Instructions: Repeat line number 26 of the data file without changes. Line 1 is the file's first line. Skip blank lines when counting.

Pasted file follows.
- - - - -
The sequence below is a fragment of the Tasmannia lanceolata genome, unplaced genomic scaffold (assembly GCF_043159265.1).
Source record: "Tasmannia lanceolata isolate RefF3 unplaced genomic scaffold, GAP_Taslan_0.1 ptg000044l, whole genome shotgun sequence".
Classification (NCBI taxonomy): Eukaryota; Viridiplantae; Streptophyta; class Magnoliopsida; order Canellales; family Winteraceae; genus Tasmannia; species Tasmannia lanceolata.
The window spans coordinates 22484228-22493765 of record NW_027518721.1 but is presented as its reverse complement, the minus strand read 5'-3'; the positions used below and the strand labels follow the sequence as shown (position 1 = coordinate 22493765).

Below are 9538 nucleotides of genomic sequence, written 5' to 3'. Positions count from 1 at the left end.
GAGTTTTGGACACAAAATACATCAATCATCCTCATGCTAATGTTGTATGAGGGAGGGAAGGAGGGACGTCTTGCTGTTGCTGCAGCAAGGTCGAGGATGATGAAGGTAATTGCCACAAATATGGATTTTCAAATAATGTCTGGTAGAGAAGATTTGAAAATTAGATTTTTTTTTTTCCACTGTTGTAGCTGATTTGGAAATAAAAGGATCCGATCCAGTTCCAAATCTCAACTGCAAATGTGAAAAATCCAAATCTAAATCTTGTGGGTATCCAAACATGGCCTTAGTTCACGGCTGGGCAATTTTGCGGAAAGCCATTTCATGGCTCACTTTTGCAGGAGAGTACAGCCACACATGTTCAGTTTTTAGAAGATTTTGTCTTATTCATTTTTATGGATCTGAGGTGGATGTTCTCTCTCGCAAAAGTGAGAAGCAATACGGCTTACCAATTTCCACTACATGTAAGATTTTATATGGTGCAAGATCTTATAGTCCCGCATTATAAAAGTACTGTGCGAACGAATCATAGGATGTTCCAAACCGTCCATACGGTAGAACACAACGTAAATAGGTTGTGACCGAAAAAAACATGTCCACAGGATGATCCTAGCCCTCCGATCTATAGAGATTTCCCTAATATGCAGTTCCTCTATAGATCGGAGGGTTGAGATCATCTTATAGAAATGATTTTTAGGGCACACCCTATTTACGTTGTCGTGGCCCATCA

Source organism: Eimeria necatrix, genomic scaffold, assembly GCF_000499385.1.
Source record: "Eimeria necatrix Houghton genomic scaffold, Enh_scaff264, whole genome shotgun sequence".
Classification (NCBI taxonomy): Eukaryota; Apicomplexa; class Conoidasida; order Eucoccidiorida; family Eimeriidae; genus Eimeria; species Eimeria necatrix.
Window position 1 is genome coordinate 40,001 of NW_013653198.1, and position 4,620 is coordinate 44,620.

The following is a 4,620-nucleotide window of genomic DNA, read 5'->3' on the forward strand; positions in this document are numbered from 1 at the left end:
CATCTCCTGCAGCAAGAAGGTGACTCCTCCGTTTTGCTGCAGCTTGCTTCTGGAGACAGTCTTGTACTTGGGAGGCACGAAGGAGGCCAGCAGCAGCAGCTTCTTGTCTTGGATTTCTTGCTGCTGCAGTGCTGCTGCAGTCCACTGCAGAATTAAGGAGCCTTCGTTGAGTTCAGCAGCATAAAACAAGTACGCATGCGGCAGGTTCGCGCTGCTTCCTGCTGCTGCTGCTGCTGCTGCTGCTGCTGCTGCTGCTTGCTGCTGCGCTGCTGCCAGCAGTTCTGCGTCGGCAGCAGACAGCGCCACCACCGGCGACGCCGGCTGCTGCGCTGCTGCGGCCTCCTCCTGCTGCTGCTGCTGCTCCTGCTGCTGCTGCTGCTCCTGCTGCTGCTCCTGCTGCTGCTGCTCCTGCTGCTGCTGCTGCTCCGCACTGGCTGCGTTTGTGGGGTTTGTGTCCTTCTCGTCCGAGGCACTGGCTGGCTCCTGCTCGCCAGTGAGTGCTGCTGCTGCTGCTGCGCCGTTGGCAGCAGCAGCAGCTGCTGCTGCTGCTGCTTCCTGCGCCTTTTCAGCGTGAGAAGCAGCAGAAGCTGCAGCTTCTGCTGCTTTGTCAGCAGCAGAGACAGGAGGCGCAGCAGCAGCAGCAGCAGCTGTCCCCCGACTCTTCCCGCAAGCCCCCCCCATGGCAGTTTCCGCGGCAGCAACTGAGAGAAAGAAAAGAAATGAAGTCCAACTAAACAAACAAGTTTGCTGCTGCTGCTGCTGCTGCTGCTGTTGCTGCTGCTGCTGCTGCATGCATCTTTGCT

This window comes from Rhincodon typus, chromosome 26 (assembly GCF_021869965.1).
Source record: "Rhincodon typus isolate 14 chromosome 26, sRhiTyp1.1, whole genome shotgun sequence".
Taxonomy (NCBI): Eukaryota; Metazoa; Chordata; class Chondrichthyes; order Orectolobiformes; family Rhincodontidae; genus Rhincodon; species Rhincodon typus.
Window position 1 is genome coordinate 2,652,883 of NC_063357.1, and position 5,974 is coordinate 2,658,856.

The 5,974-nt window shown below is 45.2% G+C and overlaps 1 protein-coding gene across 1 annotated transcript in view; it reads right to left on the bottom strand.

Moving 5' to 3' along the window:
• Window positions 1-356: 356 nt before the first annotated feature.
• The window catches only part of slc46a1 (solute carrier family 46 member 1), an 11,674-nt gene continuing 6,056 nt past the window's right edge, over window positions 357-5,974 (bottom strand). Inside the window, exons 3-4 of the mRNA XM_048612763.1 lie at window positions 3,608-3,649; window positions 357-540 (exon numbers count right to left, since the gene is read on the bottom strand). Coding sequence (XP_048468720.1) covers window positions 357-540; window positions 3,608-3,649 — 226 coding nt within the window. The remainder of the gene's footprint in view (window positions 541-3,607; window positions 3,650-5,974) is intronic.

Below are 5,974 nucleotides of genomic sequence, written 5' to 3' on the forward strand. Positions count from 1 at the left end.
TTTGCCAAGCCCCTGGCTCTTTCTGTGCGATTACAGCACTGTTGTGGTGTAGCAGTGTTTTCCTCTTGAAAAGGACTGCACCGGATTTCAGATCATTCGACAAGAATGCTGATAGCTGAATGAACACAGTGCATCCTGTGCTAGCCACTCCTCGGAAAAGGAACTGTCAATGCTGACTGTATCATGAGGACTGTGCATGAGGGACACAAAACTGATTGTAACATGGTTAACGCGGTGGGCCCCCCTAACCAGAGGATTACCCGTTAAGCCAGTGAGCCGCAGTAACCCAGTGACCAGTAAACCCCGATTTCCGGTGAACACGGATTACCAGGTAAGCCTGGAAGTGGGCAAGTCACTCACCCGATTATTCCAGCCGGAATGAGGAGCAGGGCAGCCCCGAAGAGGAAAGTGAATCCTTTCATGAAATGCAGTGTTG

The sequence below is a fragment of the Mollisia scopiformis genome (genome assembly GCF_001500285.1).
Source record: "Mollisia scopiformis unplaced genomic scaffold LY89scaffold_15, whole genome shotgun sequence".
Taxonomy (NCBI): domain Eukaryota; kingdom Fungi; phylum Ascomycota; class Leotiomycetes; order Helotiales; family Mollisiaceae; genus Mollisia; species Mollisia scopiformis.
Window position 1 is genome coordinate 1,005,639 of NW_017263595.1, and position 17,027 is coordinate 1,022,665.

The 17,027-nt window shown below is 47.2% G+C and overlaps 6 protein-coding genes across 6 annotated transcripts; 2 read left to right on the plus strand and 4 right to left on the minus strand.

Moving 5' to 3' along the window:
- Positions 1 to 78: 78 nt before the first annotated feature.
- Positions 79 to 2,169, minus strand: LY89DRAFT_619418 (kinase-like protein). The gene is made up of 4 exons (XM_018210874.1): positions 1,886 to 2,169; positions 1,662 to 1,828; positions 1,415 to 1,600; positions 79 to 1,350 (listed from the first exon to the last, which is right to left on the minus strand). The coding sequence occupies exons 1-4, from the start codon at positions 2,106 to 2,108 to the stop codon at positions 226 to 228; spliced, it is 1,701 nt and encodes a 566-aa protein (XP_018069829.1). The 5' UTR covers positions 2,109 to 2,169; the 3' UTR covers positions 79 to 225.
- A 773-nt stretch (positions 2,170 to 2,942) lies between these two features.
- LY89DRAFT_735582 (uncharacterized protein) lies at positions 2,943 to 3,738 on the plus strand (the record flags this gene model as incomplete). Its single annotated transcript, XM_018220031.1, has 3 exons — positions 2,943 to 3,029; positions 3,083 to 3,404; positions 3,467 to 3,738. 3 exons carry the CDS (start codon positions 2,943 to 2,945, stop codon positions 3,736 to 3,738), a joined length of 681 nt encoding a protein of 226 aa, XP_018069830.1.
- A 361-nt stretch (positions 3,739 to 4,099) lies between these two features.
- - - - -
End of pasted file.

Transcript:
Window position 1 is genome coordinate 1,005,639 of NW_017263595.1, and position 17,027 is coordinate 1,022,665.